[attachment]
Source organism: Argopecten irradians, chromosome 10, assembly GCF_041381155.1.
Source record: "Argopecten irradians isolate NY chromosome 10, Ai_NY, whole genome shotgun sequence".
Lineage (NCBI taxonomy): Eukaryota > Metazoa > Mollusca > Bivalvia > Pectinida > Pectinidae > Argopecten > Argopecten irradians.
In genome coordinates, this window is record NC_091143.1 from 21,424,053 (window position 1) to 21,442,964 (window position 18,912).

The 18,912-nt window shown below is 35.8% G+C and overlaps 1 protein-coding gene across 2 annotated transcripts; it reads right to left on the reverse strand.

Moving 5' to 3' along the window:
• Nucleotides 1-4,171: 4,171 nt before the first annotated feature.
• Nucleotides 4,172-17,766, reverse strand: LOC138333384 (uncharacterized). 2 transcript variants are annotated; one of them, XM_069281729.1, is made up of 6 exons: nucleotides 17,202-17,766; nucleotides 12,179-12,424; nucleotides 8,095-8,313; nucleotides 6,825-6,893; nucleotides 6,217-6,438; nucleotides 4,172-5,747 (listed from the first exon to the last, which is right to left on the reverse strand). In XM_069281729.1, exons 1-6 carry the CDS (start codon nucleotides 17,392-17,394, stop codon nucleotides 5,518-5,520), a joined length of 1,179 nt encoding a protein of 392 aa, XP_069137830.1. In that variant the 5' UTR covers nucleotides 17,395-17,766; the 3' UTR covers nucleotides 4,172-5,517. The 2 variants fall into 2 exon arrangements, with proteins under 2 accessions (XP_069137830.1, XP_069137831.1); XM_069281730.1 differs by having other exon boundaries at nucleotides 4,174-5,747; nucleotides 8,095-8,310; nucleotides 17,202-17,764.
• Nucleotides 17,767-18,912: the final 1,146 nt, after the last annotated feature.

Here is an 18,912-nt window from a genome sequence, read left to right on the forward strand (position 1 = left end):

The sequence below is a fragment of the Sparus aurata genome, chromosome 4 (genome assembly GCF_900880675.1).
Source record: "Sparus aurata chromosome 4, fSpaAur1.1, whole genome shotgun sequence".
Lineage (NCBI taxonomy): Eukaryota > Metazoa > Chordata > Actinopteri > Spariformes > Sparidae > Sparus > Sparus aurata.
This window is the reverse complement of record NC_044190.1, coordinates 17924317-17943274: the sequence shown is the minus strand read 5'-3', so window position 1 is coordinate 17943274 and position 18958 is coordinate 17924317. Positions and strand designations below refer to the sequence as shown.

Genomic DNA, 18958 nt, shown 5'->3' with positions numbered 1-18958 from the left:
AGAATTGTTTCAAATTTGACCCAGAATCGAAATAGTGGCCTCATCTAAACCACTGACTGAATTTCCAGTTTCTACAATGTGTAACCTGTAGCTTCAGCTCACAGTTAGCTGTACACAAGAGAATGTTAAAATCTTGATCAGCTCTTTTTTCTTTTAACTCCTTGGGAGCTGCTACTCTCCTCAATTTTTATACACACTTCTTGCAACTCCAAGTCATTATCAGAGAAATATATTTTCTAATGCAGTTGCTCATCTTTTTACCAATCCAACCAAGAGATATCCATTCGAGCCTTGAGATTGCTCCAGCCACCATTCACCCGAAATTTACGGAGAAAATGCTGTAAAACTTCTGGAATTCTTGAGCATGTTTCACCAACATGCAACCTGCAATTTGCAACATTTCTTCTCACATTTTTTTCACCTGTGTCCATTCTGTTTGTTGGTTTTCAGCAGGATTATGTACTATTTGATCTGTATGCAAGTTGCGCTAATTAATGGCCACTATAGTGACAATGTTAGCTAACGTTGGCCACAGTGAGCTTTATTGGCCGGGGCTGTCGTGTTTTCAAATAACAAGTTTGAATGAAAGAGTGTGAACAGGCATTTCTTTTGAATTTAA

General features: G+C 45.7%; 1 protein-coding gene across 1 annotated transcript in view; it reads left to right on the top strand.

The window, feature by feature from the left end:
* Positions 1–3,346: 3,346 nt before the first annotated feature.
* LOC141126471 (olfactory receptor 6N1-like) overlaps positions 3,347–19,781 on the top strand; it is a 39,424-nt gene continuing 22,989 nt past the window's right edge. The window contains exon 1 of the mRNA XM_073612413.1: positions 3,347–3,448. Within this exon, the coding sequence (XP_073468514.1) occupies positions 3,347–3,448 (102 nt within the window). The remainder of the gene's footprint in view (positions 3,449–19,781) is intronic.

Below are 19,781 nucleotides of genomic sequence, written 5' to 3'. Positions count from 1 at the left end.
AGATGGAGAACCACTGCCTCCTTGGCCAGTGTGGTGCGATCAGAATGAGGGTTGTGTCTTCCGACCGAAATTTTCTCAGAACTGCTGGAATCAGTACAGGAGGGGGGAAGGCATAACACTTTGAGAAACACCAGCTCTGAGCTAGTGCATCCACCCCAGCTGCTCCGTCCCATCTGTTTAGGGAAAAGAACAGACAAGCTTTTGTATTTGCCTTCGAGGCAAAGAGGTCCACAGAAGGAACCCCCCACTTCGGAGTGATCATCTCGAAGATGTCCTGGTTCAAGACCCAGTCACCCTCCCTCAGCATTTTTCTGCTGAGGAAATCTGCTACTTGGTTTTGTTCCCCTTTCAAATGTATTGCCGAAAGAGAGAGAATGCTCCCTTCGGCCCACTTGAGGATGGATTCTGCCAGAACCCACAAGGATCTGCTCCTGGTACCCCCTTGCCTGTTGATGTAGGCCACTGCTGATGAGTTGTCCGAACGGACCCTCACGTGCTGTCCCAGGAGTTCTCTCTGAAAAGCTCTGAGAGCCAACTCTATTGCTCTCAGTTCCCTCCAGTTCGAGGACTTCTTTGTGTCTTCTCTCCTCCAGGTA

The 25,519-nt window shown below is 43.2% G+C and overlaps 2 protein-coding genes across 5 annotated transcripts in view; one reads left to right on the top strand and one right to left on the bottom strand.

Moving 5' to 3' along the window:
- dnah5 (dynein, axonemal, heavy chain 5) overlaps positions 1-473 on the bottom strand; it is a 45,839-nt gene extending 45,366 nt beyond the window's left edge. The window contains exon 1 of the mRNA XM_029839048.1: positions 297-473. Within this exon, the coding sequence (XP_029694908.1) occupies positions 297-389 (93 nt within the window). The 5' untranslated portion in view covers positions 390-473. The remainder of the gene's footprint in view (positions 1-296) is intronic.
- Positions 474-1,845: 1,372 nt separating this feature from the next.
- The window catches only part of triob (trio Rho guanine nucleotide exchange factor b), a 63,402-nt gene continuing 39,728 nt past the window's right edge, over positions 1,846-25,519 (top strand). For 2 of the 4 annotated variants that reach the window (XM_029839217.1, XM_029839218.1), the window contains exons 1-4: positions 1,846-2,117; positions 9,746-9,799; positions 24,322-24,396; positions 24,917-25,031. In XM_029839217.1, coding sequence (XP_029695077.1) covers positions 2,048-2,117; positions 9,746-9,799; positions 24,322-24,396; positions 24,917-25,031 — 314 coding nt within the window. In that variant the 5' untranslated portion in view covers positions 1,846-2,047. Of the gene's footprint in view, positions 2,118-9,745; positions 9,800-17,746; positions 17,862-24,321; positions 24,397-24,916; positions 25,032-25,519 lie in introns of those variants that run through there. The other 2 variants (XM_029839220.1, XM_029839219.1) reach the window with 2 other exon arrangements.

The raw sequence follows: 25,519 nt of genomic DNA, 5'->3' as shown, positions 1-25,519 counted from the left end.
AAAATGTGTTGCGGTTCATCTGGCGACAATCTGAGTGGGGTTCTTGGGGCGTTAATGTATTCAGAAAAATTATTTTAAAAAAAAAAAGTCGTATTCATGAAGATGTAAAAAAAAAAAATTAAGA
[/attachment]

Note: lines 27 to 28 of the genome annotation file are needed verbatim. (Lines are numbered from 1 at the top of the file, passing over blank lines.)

- The window catches only part of triob (trio Rho guanine nucleotide exchange factor b), a 63,402-nt gene continuing 39,728 nt past the window's right edge, over positions 1,846-25,519 (top strand). For 2 of the 4 annotated variants that reach the window (XM_029839217.1, XM_029839218.1), the window contains exons 1-4: positions 1,846-2,117; positions 9,746-9,799; positions 24,322-24,396; positions 24,917-25,031. In XM_029839217.1, coding sequence (XP_029695077.1) covers positions 2,048-2,117; positions 9,746-9,799; positions 24,322-24,396; positions 24,917-25,031 — 314 coding nt within the window. In that variant the 5' untranslated portion in view covers positions 1,846-2,047. Of the gene's footprint in view, positions 2,118-9,745; positions 9,800-17,746; positions 17,862-24,321; positions 24,397-24,916; positions 25,032-25,519 lie in introns of those variants that run through there. The other 2 variants (XM_029839220.1, XM_029839219.1) reach the window with 2 other exon arrangements.

The raw sequence follows: 25,519 nt of genomic DNA, 5'->3' as shown, positions 1-25,519 counted from the left end.